Written by Tom Cleveland, foreign exchange market analyst: While the major foreign exchange event of the past decade would surely be the highly successful introduction of the euro, many may have overlooked the results of the more northern “crown” currencies, those belonging to Scandinavian countries and the Republic of Iceland. Each has tracked well with the success of the euro, but disruption and divergence marked the paths of these currencies following the global economic downturn in 2008. Iceland, hit especially hard, imposed modified currency controls, to prevent the immediate withdrawal of foreign currency investment monies, but conditions are appearing favourable enough to consider their gradual termination at present.
The national currency, the Icelandic krona (“ISK”), still floats in the Forex market, but economists believe that if present controls were removed too soon, then the current scenario of an appreciating national currency and recovering economy could be placed in jeopardy. The five-year history of relationships to the Euro and the U.S. Dollar tell the story of Iceland quite well as shown below:
For the first five years of the new millennium, the krona followed the euro’s gradual appreciation as the success of its introduction began to take hold in the forex market. Depreciation of the currency then overtook the headlines, as the worst recession in the past eighty years swept the globe. A major banking crisis of monstrous proportions swept over Iceland and its progressive economy, exacerbated by what is generally referred to as the “carry trade”. The Monetary Policy Committee, the “MPC”, installed modified currency exchange controls on various investment securities to prevent a wholesale diminution of the krona from occurring.
The krona has appreciated versus the euro and the US dollar over the past year. However, central bank and government officials have hopefully learned a few lessons from its national banking collapse that has been termed, relative to the size of its economy, the largest banking failure to befall a single country in economic history. Prior to the 2008 crisis, Iceland was a leader in real GDP growth, unemployment was low, and there was a remarkably even distribution of income throughout the country. The fishing industry was prospering, and foreign investment was pouring in for opportunities in geothermal and hydropower facilities.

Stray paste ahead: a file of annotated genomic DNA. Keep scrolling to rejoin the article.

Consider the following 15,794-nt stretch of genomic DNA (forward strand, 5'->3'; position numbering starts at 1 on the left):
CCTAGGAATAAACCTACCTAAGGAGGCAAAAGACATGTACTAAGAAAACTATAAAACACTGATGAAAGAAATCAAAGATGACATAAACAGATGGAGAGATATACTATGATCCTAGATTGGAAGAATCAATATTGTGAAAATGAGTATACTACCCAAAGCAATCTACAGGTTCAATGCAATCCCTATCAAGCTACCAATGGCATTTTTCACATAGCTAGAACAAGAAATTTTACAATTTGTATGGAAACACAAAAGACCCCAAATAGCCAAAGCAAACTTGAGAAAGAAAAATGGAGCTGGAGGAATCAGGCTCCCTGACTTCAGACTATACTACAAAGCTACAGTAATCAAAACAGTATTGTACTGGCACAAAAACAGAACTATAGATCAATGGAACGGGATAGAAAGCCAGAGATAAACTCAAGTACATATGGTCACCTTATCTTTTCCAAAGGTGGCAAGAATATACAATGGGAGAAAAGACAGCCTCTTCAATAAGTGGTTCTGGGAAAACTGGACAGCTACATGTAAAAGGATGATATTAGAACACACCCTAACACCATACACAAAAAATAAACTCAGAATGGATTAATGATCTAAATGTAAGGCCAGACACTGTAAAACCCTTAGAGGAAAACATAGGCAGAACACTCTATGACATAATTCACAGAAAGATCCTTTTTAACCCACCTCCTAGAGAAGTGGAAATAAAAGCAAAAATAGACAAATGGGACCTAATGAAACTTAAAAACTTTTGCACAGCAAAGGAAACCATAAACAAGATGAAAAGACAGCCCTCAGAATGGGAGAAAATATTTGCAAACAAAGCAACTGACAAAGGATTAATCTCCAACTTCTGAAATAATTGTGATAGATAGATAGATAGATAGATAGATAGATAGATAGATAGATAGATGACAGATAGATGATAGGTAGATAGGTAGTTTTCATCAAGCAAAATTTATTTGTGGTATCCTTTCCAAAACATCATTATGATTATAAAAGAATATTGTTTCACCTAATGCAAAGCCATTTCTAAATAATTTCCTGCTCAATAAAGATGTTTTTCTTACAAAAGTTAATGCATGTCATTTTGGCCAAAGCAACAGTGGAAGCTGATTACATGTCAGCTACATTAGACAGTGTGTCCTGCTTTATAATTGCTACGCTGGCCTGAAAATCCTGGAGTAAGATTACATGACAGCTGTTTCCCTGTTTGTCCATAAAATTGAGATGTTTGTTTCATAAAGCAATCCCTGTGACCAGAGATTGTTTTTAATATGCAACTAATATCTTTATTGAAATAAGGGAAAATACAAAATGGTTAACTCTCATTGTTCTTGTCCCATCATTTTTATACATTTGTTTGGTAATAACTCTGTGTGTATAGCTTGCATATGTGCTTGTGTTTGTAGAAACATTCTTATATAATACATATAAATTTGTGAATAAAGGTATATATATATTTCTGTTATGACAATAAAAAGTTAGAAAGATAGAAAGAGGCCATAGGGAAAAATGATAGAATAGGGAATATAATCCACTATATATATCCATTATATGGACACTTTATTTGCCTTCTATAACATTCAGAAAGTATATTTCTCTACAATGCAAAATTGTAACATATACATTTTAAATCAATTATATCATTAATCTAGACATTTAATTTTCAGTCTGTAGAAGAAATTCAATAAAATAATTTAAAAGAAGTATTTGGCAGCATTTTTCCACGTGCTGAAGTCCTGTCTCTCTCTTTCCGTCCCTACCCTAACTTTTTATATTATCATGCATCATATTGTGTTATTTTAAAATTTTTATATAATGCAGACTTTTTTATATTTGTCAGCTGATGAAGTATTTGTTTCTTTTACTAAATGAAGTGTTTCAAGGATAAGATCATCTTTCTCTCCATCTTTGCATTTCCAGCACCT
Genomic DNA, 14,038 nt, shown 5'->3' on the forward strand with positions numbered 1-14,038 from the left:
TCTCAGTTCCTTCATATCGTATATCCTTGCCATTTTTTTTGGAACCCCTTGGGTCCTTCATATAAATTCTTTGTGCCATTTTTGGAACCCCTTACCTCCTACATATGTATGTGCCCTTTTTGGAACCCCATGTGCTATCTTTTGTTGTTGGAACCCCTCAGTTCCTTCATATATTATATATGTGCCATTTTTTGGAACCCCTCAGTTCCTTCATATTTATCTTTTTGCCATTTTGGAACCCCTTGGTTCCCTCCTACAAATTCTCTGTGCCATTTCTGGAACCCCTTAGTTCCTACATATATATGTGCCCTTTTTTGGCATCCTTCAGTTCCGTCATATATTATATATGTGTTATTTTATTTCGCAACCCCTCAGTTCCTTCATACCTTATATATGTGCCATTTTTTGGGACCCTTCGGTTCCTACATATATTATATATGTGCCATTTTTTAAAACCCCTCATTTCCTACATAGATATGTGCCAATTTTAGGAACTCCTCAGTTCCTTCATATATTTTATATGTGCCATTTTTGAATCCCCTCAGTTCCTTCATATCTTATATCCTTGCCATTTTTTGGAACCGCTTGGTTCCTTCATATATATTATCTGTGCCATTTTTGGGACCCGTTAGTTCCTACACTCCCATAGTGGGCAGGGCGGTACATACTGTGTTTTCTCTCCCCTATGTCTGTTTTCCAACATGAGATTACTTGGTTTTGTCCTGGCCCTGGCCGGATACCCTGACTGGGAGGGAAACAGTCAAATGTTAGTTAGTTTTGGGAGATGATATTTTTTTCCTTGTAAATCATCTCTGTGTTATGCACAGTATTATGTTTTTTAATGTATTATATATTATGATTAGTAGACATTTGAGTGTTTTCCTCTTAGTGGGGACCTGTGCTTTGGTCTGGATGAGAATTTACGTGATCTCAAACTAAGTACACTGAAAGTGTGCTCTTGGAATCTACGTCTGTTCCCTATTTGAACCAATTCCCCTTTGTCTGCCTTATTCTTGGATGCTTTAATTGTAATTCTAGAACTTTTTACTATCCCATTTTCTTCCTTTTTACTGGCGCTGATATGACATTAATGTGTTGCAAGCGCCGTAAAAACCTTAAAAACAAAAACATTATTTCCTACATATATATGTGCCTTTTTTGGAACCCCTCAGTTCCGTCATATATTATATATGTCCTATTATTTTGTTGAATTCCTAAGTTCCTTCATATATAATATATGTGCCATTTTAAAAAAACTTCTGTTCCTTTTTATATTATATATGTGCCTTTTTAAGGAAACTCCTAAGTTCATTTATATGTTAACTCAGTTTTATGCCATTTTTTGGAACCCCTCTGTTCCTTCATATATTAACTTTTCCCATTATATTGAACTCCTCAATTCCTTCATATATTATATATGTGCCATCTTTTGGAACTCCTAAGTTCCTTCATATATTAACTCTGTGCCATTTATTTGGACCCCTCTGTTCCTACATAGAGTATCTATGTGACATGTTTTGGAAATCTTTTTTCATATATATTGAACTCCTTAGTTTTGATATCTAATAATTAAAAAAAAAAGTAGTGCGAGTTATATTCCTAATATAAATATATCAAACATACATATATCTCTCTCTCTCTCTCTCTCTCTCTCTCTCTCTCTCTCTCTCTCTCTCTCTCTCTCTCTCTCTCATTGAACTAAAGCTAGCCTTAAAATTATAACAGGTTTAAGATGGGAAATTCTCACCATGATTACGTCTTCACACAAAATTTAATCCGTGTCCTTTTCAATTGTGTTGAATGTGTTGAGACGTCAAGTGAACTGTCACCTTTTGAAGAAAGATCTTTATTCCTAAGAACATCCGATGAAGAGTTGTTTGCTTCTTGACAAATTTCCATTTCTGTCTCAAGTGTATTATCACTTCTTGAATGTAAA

Following the deregulation of the banking sector in the early 2000’s, domestic banks expanded their operations aggressively into foreign markets by taking foreign deposits and borrowing on the interbank market. By mid 2008, banks held over EUR 40 billion in foreign debt when Icelandic GDP was 20 percent of that figure. As the global financial condition worsened in 2008, the krona fell precipitously versus other major currencies. The depreciating national currency suddenly placed domestic banks at high risk, due to their increased foreign debt exposure, an unsustainable position that resulted in the failure of Iceland’s three largest commercial banks in late 2008.
A loan package of USD 10 billion was arranged with the IMF and other countries to protect the value of the krona and stabilise the financial sector. Currency controls were established, the banks were taken over, the stock market lost 90 percent of its market capitalisation, interest rates were raised to 15.5 percent to counter inflation, and criminal investigations were commenced to determine if business leaders or politicians had any undue influence over lending practices within the three commercial banks. Amidst mounting public protests, the then-Prime Minister, eventually accused of negligence by the special investigative committee, and the Commerce Minister both stepped down in January of 2009.
However, the Icelandic economy is making a comeback. The MPC recently decided to allow interest rates to remain at their current levels, representing the end of a long line of interest rate cutting decisions in the past. Inflation concerns have subsided to a degree, if a 1.9 percent rate is cause for celebration. Typically, inflation is a leading indicator of economic recovery. Much attention has been placed on the sudden increase in both hard and soft commodity prices over the past seven months. Gold, silver, cotton, corn, and rare earth metals have all grabbed the headlines of late, signifying a global economic recovery in progress, but emphasising the point that raw material resources are limited.
The financial crisis has had disastrous consequences for the economy of Iceland and its external trade relations, but as economic stability returns, as evidenced by a strengthening krona, the possibility of joining the European Union and securing the broad security that the euro offers has gained wider support. A recent economic study on the issue reported that, “The Icelandic krona acts as a barrier to international trade, and that by joining the EU and adopting the euro, Icelandic trade could increase by 60 percent.” An application was filed in 2010, but the recent debt crisis in Europe has made many query if joining the Eurozone would be best for Iceland in the long term.
For the present, Iceland’s economy is improving, making debates about the future all the more lively. Icelanders remain mixed in their opinion about the benefits of disbanding their national currency in favour of the euro. Time will tell if independence is still a viable strategy.
Tom Cleveland has had an extensive career in the international payments industry with over 30 years of experience in executive management, corporate governance and business development. Tom served as CFO for various Visa International entities from 1980 until 1999, retiring with the title of Group EVP and Treasurer. Tom currently works as a market analyst for Forex Traders, an online resource for the foreign exchange market.